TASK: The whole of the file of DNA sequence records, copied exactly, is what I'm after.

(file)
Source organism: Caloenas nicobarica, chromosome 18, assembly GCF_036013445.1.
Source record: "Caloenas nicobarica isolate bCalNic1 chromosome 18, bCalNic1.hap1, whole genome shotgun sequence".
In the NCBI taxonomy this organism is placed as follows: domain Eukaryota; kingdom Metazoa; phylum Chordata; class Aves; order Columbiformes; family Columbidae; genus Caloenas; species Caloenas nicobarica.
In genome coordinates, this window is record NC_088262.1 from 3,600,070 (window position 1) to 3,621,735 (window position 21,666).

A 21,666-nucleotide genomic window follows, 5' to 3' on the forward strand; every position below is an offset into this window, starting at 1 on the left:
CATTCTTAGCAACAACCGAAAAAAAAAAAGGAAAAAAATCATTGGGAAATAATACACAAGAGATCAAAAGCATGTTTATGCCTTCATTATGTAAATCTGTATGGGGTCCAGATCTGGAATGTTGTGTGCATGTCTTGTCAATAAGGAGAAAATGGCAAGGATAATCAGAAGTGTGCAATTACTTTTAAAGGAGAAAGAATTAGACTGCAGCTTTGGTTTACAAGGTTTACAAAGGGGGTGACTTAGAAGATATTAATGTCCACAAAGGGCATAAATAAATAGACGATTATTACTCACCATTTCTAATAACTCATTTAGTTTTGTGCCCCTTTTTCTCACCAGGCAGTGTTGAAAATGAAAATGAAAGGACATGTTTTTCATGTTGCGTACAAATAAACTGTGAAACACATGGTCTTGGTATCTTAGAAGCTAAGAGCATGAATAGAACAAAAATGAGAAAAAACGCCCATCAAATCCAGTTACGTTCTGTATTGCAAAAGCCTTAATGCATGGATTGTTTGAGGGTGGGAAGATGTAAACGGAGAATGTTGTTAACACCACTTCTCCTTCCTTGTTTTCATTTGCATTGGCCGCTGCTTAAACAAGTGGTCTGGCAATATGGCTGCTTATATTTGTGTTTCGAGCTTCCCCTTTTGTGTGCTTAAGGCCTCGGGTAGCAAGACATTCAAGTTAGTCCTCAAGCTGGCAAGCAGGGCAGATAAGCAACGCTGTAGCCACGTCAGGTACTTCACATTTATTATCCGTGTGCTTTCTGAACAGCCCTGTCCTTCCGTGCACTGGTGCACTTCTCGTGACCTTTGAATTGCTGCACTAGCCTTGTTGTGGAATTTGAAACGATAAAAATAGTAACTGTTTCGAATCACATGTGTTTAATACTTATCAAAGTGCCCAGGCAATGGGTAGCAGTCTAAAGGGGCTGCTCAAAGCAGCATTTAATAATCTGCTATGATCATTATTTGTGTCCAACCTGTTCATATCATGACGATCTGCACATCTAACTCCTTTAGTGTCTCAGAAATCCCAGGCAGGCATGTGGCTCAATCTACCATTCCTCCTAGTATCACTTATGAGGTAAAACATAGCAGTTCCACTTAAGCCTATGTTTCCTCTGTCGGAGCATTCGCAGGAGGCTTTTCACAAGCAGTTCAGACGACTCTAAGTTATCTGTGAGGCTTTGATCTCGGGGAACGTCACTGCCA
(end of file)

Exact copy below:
Source organism: Caloenas nicobarica, chromosome 18, assembly GCF_036013445.1.
Source record: "Caloenas nicobarica isolate bCalNic1 chromosome 18, bCalNic1.hap1, whole genome shotgun sequence".
In the NCBI taxonomy this organism is placed as follows: domain Eukaryota; kingdom Metazoa; phylum Chordata; class Aves; order Columbiformes; family Columbidae; genus Caloenas; species Caloenas nicobarica.
In genome coordinates, this window is record NC_088262.1 from 3,600,070 (window position 1) to 3,621,735 (window position 21,666).

A 21,666-nucleotide genomic window follows, 5' to 3' on the forward strand; every position below is an offset into this window, starting at 1 on the left:
CATTCTTAGCAACAACCGAAAAAAAAAAAGGAAAAAAATCATTGGGAAATAATACACAAGAGATCAAAAGCATGTTTATGCCTTCATTATGTAAATCTGTATGGGGTCCAGATCTGGAATGTTGTGTGCATGTCTTGTCAATAAGGAGAAAATGGCAAGGATAATCAGAAGTGTGCAATTACTTTTAAAGGAGAAAGAATTAGACTGCAGCTTTGGTTTACAAGGTTTACAAAGGGGGTGACTTAGAAGATATTAATGTCCACAAAGGGCATAAATAAATAGACGATTATTACTCACCATTTCTAATAACTCATTTAGTTTTGTGCCCCTTTTTCTCACCAGGCAGTGTTGAAAATGAAAATGAAAGGACATGTTTTTCATGTTGCGTACAAATAAACTGTGAAACACATGGTCTTGGTATCTTAGAAGCTAAGAGCATGAATAGAACAAAAATGAGAAAAAACGCCCATCAAATCCAGTTACGTTCTGTATTGCAAAAGCCTTAATGCATGGATTGTTTGAGGGTGGGAAGATGTAAACGGAGAATGTTGTTAACACCACTTCTCCTTCCTTGTTTTCATTTGCATTGGCCGCTGCTTAAACAAGTGGTCTGGCAATATGGCTGCTTATATTTGTGTTTCGAGCTTCCCCTTTTGTGTGCTTAAGGCCTCGGGTAGCAAGACATTCAAGTTAGTCCTCAAGCTGGCAAGCAGGGCAGATAAGCAACGCTGTAGCCACGTCAGGTACTTCACATTTATTATCCGTGTGCTTTCTGAACAGCCCTGTCCTTCCGTGCACTGGTGCACTTCTCGTGACCTTTGAATTGCTGCACTAGCCTTGTTGTGGAATTTGAAACGATAAAAATAGTAACTGTTTCGAATCACATGTGTTTAATACTTATCAAAGTGCCCAGGCAATGGGTAGCAGTCTAAAGGGGCTGCTCAAAGCAGCATTTAATAATCTGCTATGATCATTATTTGTGTCCAACCTGTTCATATCATGACGATCTGCACATCTAACTCCTTTAGTGTCTCAGAAATCCCAGGCAGGCATGTGGCTCAATCTACCATTCCTCCTAGTATCACTTATGAGGTAAAACATAGCAGTTCCACTTAAGCCTATGTTTCCTCTGTCGGAGCATTCGCAGGAGGCTTTTCACAAGCAGTTCAGACGACTCTAAGTTATCTGTGAGGCTTTGATCTCGGGGAACGTCACTGCCA